Published: Wednesday, April 4, 2007
Analysis: Study overstated heart risk for some women
Women in the original study were too old, critics said.
CHICAGO (AP) Maybe hormones aren't so bad for women's hearts after all if the women are still in their 50s.
In a postscript to a landmark study five years ago that led millions of women to abandon hormones during menopause, a new review suggests the heart risks for this group of women were overstated.
In fact, hormones probably are a reasonable short-term option for women in their 50s who need relief from hot flashes, night sweats and other symptoms, said Dr. Jacques Rossouw, the government researcher who led the original research and the new review of the high-profile Women's Health Initiative
The pills either estrogen alone or a combination of estrogen-progestin don't get a complete stamp of approval because of stroke risks for both and breast cancer risks for the combination pill.
Critics feel vindicated
But many critics of the original study feel vindicated. They had argued that the results were skewed because more than half the women in the study were well past the usual age when hormone users start treatment.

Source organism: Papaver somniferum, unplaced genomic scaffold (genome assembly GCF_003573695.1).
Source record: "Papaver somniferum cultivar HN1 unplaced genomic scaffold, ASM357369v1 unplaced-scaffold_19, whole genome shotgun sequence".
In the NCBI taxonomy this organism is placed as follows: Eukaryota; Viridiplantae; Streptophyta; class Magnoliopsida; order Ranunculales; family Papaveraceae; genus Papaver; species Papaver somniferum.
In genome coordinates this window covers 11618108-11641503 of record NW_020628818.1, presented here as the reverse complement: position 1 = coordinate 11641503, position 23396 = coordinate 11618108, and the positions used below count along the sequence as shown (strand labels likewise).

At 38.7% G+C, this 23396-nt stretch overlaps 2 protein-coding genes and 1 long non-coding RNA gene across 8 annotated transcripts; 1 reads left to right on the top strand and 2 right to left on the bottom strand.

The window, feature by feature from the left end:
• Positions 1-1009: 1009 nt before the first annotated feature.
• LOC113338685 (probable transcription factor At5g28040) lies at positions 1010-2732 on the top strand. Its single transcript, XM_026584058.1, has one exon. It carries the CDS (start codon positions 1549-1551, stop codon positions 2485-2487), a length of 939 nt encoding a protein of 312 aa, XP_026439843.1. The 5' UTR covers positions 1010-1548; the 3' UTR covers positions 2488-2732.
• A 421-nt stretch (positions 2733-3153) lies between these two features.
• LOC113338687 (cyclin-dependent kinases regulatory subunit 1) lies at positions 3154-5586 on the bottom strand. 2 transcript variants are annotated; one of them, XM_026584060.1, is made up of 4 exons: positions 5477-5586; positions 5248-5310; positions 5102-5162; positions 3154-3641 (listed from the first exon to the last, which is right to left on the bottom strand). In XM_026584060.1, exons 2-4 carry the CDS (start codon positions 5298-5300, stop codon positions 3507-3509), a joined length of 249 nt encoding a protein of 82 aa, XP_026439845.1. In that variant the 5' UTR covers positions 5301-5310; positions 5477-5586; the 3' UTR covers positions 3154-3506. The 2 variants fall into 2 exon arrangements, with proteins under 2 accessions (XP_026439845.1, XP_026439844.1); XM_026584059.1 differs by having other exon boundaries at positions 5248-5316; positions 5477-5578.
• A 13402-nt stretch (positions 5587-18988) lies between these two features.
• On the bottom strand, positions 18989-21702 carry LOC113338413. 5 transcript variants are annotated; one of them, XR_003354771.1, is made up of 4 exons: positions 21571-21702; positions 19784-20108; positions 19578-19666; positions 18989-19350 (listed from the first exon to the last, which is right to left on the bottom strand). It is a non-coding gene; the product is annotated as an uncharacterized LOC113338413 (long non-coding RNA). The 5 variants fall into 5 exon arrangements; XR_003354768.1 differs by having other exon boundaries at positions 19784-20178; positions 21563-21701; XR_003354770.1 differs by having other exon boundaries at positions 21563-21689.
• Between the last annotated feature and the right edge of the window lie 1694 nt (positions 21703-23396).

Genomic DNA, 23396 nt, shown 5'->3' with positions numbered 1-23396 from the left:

"If you go back to the original WHI results, women were too old, they had too much disease, there was no breakdown by years or time since menopause," said Dr. Debra Judelson, a Beverly Hills cardiologist. The new analysis attempts to clarify those points, she said, and "has got tremendous benefit."
"Hormone therapy is an individualized choice. This actually should help women and doctors to make that kind of decision," said Dr. Joseph Camardo of Wyeth Pharmaceuticals Inc., maker of the hormone pills studied.
The new analysis indicates the pills don't raise the risk of heart attack for women in the 50-to-59 age group. However, that age group did see a higher risk of breast cancer from the combination hormone and a higher risk for stroke from that pill and estrogen alone. The risk was even greater for older women. That's because women in their 70s or who are 20 years past menopause already face increased heart, stroke and cancer risks by virtue of age alone.
Rossouw of the National Heart, Lung and Blood Institute called the new results "somewhat reassuring."
Dr. Deborah Grady, a researcher at the University of California at San Francisco, said many women and doctors overreacted to the initial study data, and the re-analysis may help temper some of the aversion to hormones that followed.
"Hormone therapy in women who are near menopause is probably not very dangerous," Grady said, noting that previous analyses of the study data also hinted at that.
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